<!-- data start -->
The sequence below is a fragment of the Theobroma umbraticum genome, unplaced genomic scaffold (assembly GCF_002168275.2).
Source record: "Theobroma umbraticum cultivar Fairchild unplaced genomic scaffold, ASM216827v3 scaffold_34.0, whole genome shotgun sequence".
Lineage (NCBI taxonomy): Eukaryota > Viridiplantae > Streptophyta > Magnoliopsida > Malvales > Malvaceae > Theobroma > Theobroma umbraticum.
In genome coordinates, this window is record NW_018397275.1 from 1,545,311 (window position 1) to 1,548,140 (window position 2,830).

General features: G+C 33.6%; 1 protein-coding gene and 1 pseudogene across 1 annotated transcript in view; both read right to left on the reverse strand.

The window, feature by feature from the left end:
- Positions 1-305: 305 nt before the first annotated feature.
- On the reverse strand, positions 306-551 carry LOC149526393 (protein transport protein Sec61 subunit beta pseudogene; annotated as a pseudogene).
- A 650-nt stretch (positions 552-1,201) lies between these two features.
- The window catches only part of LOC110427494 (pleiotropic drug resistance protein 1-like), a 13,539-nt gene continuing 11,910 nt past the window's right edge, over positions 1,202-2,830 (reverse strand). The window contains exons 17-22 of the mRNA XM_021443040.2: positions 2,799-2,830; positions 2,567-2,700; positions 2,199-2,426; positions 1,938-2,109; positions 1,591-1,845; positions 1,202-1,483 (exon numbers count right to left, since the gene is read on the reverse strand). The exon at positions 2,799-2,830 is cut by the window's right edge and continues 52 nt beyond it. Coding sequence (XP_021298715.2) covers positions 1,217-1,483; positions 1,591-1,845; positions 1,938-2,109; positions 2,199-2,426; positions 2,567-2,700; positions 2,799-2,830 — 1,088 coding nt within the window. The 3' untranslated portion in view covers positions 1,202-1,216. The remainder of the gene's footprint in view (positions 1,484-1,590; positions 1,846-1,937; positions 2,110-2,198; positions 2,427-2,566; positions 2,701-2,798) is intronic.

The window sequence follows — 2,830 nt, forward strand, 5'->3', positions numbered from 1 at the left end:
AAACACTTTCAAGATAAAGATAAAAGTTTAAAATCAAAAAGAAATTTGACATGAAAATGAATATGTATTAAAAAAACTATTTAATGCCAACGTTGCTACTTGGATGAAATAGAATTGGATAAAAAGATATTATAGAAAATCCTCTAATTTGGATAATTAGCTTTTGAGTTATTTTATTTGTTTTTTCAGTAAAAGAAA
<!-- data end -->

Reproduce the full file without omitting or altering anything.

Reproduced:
The sequence below is a fragment of the Theobroma umbraticum genome, unplaced genomic scaffold (assembly GCF_002168275.2).
Source record: "Theobroma umbraticum cultivar Fairchild unplaced genomic scaffold, ASM216827v3 scaffold_34.0, whole genome shotgun sequence".
Lineage (NCBI taxonomy): Eukaryota > Viridiplantae > Streptophyta > Magnoliopsida > Malvales > Malvaceae > Theobroma > Theobroma umbraticum.
In genome coordinates, this window is record NW_018397275.1 from 1,545,311 (window position 1) to 1,548,140 (window position 2,830).

General features: G+C 33.6%; 1 protein-coding gene and 1 pseudogene across 1 annotated transcript in view; both read right to left on the reverse strand.

The window, feature by feature from the left end:
- Positions 1-305: 305 nt before the first annotated feature.
- On the reverse strand, positions 306-551 carry LOC149526393 (protein transport protein Sec61 subunit beta pseudogene; annotated as a pseudogene).
- A 650-nt stretch (positions 552-1,201) lies between these two features.
- The window catches only part of LOC110427494 (pleiotropic drug resistance protein 1-like), a 13,539-nt gene continuing 11,910 nt past the window's right edge, over positions 1,202-2,830 (reverse strand). The window contains exons 17-22 of the mRNA XM_021443040.2: positions 2,799-2,830; positions 2,567-2,700; positions 2,199-2,426; positions 1,938-2,109; positions 1,591-1,845; positions 1,202-1,483 (exon numbers count right to left, since the gene is read on the reverse strand). The exon at positions 2,799-2,830 is cut by the window's right edge and continues 52 nt beyond it. Coding sequence (XP_021298715.2) covers positions 1,217-1,483; positions 1,591-1,845; positions 1,938-2,109; positions 2,199-2,426; positions 2,567-2,700; positions 2,799-2,830 — 1,088 coding nt within the window. The 3' untranslated portion in view covers positions 1,202-1,216. The remainder of the gene's footprint in view (positions 1,484-1,590; positions 1,846-1,937; positions 2,110-2,198; positions 2,427-2,566; positions 2,701-2,798) is intronic.

The window sequence follows — 2,830 nt, forward strand, 5'->3', positions numbered from 1 at the left end:
AAACACTTTCAAGATAAAGATAAAAGTTTAAAATCAAAAAGAAATTTGACATGAAAATGAATATGTATTAAAAAAACTATTTAATGCCAACGTTGCTACTTGGATGAAATAGAATTGGATAAAAAGATATTATAGAAAATCCTCTAATTTGGATAATTAGCTTTTGAGTTATTTTATTTGTTTTTTCAGTAAAAGAAA